Look around you, says David Howe, and just about everything that you can see that’s a product of human agency (unless you can eat it) will almost inevitably at some point have been brought to you by a geologist. From the scratch-resistant screen on your smartphone to the ceramic cup your coffee’s in, from the bricks and steel used to construct the building you’re sitting in to the fuel that powers your car, it all started off as a rock or mineral vein, a layer of ancient seabed or the remains of a dormant volcano.
Living in the Anthropocene era of geological time – in other words the two hundred thousand years or so that humans have had an impact on the planet – comes with a long bill of costs for the environment. One of the items on the invoice is the sheer amount of digging we do, scouring away at the surface of planet Earth. Howe’s ‘Extraction to Extinction’ (Saraband, £9.99, ISBN 9781913393274) looks at what the environmental cost is so far and examines what might lie in store for our over-heated, depleted and exhausted home.
Every year, we mine, quarry, pump, cut, blast and crush billions and billions of tons of the rock that lies beneath our feet, says Howe in his impassioned narrative of how humans have abused the planet’s natural resources down the ages – both to their great advantage and, now we realise, to their potential detriment. From concrete to copper, from aluminium to rare earths, from plastics to steel, so much of the material that makes up the world we live in today is finite.
There may have been a time, perhaps well into the 20th century, when the assumption was we’d never run out of all this matter, or that the environmental effects of gathering it were simply negligible. But if the five millennia that separate today from the Bronze Age have taught us anything at all, it surely is that there is a there is a huge environmental cost-difference between forging a few ploughshares and systematically flooding the world with billions of unnecessary smartphones.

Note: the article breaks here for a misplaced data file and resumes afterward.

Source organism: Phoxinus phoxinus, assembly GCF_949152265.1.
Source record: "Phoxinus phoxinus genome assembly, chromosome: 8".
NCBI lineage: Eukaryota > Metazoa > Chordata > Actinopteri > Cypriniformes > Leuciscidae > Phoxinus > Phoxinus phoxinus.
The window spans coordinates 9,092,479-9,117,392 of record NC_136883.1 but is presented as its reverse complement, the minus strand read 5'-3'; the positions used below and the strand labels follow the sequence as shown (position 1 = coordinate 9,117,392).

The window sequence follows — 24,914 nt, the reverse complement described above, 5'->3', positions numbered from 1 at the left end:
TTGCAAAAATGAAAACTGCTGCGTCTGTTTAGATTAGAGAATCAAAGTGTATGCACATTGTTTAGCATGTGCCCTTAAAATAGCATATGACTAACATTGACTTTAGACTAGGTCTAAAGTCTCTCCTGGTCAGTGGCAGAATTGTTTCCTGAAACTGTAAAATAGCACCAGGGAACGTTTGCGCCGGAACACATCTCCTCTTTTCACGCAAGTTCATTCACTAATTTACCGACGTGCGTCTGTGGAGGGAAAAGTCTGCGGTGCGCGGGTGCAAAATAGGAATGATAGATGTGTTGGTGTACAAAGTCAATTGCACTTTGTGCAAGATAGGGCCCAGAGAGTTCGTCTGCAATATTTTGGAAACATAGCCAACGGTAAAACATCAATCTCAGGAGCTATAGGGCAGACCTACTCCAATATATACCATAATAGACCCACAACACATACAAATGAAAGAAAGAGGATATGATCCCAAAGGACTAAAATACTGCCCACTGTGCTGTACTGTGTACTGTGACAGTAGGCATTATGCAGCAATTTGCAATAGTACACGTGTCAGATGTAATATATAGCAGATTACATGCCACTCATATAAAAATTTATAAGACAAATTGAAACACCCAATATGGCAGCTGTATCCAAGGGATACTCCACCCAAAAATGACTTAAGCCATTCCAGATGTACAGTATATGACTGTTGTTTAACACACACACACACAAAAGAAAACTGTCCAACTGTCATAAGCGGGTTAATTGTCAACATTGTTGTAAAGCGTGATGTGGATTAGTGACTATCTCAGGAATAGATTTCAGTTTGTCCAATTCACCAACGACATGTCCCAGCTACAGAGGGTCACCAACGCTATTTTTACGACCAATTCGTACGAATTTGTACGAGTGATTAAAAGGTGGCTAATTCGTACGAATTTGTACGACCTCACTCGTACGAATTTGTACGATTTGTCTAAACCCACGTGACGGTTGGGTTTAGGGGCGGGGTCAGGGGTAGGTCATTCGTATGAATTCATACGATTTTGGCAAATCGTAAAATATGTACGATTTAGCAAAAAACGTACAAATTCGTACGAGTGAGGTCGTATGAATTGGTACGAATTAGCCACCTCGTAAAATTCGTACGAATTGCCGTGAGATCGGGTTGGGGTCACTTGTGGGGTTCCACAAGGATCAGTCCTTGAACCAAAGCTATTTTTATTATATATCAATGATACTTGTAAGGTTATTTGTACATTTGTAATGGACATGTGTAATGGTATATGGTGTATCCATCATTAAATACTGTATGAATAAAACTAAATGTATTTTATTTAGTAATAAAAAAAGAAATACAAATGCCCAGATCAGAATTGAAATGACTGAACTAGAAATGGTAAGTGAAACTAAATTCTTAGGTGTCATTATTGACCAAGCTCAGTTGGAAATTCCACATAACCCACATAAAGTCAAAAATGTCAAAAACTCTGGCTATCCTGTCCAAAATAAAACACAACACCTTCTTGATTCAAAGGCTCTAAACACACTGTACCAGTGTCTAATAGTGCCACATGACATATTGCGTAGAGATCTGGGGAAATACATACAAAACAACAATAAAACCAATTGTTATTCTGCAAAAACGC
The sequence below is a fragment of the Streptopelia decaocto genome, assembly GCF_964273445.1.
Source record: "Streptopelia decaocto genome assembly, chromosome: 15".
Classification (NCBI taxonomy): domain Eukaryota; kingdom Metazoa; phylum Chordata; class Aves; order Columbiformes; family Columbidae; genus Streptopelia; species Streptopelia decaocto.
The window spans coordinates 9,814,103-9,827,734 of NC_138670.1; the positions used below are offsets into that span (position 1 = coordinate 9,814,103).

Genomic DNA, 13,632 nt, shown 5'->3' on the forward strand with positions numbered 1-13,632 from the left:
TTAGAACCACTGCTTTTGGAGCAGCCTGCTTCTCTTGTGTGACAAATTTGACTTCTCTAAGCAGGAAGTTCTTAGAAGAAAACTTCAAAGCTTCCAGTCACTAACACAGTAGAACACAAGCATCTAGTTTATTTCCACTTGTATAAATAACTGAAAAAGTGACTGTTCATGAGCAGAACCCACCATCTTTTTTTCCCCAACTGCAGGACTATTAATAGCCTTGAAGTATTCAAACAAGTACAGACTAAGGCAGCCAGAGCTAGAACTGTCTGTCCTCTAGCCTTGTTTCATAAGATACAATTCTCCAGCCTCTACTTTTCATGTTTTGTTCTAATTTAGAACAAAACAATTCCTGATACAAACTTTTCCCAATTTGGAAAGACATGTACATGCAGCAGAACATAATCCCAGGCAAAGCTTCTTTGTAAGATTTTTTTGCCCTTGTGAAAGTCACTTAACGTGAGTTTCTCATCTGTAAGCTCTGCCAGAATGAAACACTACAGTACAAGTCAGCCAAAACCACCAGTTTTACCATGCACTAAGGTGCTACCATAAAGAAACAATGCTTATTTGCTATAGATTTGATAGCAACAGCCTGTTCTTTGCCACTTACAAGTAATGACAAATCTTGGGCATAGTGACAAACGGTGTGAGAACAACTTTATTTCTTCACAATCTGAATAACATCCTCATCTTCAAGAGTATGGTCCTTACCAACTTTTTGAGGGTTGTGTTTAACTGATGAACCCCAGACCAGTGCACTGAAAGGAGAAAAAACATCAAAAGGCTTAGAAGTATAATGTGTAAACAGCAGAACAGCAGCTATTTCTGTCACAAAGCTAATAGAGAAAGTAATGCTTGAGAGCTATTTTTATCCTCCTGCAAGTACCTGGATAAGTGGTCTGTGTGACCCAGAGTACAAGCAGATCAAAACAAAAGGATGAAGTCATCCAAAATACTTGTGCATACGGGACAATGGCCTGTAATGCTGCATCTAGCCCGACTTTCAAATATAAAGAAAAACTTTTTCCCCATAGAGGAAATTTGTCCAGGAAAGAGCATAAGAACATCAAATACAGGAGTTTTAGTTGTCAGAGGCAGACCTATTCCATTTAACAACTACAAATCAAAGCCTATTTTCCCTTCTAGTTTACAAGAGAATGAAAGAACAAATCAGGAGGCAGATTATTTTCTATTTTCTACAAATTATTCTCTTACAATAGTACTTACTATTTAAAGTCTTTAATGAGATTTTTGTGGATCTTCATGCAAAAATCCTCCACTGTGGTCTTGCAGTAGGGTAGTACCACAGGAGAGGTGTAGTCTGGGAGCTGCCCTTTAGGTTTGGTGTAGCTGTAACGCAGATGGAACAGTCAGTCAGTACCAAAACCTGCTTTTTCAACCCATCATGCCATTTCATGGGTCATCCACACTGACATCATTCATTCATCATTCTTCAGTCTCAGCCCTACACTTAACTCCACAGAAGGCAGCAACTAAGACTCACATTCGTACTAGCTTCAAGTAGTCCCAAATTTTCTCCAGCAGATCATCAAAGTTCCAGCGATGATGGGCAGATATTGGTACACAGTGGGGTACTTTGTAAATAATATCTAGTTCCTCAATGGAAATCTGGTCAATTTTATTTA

Subtitled ‘Rethinking our Relationship with the Earth’s Natural Resources’, Howe’s lyrical and solemn examination of the human impact on the material world in its most literal sense is both an eye-opener and statement of the obvious. The surprising element is just how closely the development of the human race is related to our ability to manipulate the material we scrape out of the Earth’s surface.
As Howe says, the very first axe-heads, the glass windows we take for granted and the chipsets that power our digital comms devices are all made of the same stuff: sand. Meanwhile, the consistent and manifest truth is that whether we’re talking about minerals, fossils or metals, our collective focus has always been to ignore environmental sustainability in favour of economic gain. Compelling reading.